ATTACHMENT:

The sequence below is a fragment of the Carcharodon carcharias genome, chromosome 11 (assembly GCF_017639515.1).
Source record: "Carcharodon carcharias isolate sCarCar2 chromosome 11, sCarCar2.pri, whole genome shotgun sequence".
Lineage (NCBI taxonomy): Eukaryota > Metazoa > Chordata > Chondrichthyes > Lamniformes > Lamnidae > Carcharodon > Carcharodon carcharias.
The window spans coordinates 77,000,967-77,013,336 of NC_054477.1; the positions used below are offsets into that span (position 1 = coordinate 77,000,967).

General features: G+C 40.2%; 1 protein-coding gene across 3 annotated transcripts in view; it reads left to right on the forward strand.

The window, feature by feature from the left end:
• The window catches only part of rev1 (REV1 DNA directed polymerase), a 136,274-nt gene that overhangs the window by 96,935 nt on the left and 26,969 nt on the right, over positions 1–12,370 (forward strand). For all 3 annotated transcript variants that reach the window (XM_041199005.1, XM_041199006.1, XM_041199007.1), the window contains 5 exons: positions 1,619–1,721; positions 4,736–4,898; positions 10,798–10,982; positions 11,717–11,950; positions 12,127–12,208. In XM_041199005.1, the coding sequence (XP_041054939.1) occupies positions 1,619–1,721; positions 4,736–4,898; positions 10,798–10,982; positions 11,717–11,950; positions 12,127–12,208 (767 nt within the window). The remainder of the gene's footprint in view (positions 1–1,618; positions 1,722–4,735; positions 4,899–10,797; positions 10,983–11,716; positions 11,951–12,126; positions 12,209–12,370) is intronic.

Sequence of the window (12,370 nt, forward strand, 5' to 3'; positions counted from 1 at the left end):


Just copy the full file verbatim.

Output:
The sequence below is a fragment of the Carcharodon carcharias genome, chromosome 11 (assembly GCF_017639515.1).
Source record: "Carcharodon carcharias isolate sCarCar2 chromosome 11, sCarCar2.pri, whole genome shotgun sequence".
Lineage (NCBI taxonomy): Eukaryota > Metazoa > Chordata > Chondrichthyes > Lamniformes > Lamnidae > Carcharodon > Carcharodon carcharias.
The window spans coordinates 77,000,967-77,013,336 of NC_054477.1; the positions used below are offsets into that span (position 1 = coordinate 77,000,967).

General features: G+C 40.2%; 1 protein-coding gene across 3 annotated transcripts in view; it reads left to right on the forward strand.

The window, feature by feature from the left end:
• The window catches only part of rev1 (REV1 DNA directed polymerase), a 136,274-nt gene that overhangs the window by 96,935 nt on the left and 26,969 nt on the right, over positions 1–12,370 (forward strand). For all 3 annotated transcript variants that reach the window (XM_041199005.1, XM_041199006.1, XM_041199007.1), the window contains 5 exons: positions 1,619–1,721; positions 4,736–4,898; positions 10,798–10,982; positions 11,717–11,950; positions 12,127–12,208. In XM_041199005.1, the coding sequence (XP_041054939.1) occupies positions 1,619–1,721; positions 4,736–4,898; positions 10,798–10,982; positions 11,717–11,950; positions 12,127–12,208 (767 nt within the window). The remainder of the gene's footprint in view (positions 1–1,618; positions 1,722–4,735; positions 4,899–10,797; positions 10,983–11,716; positions 11,951–12,126; positions 12,209–12,370) is intronic.

Sequence of the window (12,370 nt, forward strand, 5' to 3'; positions counted from 1 at the left end):